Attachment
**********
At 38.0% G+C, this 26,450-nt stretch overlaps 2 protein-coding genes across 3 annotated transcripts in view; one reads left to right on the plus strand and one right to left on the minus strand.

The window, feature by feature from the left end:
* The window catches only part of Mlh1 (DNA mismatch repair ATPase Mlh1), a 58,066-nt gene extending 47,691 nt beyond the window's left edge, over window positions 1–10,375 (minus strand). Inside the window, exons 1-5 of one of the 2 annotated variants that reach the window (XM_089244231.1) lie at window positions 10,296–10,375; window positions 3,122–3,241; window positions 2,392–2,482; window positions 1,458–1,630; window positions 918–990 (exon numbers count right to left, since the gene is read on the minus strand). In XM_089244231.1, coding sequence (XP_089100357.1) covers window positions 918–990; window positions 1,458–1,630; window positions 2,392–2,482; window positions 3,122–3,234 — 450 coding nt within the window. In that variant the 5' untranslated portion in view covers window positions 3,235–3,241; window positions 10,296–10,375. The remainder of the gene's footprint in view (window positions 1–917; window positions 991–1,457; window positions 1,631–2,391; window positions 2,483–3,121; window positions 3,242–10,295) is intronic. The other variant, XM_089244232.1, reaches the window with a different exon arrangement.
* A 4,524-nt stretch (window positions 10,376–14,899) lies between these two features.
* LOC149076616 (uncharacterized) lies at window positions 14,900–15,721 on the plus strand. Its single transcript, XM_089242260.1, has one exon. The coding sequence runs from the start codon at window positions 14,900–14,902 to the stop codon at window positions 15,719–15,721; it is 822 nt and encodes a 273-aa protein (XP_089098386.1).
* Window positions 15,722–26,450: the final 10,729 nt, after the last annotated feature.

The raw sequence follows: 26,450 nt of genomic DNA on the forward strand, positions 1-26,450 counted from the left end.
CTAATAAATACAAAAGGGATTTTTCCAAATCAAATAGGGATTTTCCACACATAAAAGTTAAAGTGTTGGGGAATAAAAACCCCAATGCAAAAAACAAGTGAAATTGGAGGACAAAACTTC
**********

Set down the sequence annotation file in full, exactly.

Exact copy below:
At 38.0% G+C, this 26,450-nt stretch overlaps 2 protein-coding genes across 3 annotated transcripts in view; one reads left to right on the plus strand and one right to left on the minus strand.

The window, feature by feature from the left end:
* The window catches only part of Mlh1 (DNA mismatch repair ATPase Mlh1), a 58,066-nt gene extending 47,691 nt beyond the window's left edge, over window positions 1–10,375 (minus strand). Inside the window, exons 1-5 of one of the 2 annotated variants that reach the window (XM_089244231.1) lie at window positions 10,296–10,375; window positions 3,122–3,241; window positions 2,392–2,482; window positions 1,458–1,630; window positions 918–990 (exon numbers count right to left, since the gene is read on the minus strand). In XM_089244231.1, coding sequence (XP_089100357.1) covers window positions 918–990; window positions 1,458–1,630; window positions 2,392–2,482; window positions 3,122–3,234 — 450 coding nt within the window. In that variant the 5' untranslated portion in view covers window positions 3,235–3,241; window positions 10,296–10,375. The remainder of the gene's footprint in view (window positions 1–917; window positions 991–1,457; window positions 1,631–2,391; window positions 2,483–3,121; window positions 3,242–10,295) is intronic. The other variant, XM_089244232.1, reaches the window with a different exon arrangement.
* A 4,524-nt stretch (window positions 10,376–14,899) lies between these two features.
* LOC149076616 (uncharacterized) lies at window positions 14,900–15,721 on the plus strand. Its single transcript, XM_089242260.1, has one exon. The coding sequence runs from the start codon at window positions 14,900–14,902 to the stop codon at window positions 15,719–15,721; it is 822 nt and encodes a 273-aa protein (XP_089098386.1).
* Window positions 15,722–26,450: the final 10,729 nt, after the last annotated feature.

The raw sequence follows: 26,450 nt of genomic DNA on the forward strand, positions 1-26,450 counted from the left end.
CTAATAAATACAAAAGGGATTTTTCCAAATCAAATAGGGATTTTCCACACATAAAAGTTAAAGTGTTGGGGAATAAAAACCCCAATGCAAAAAACAAGTGAAATTGGAGGACAAAACTTC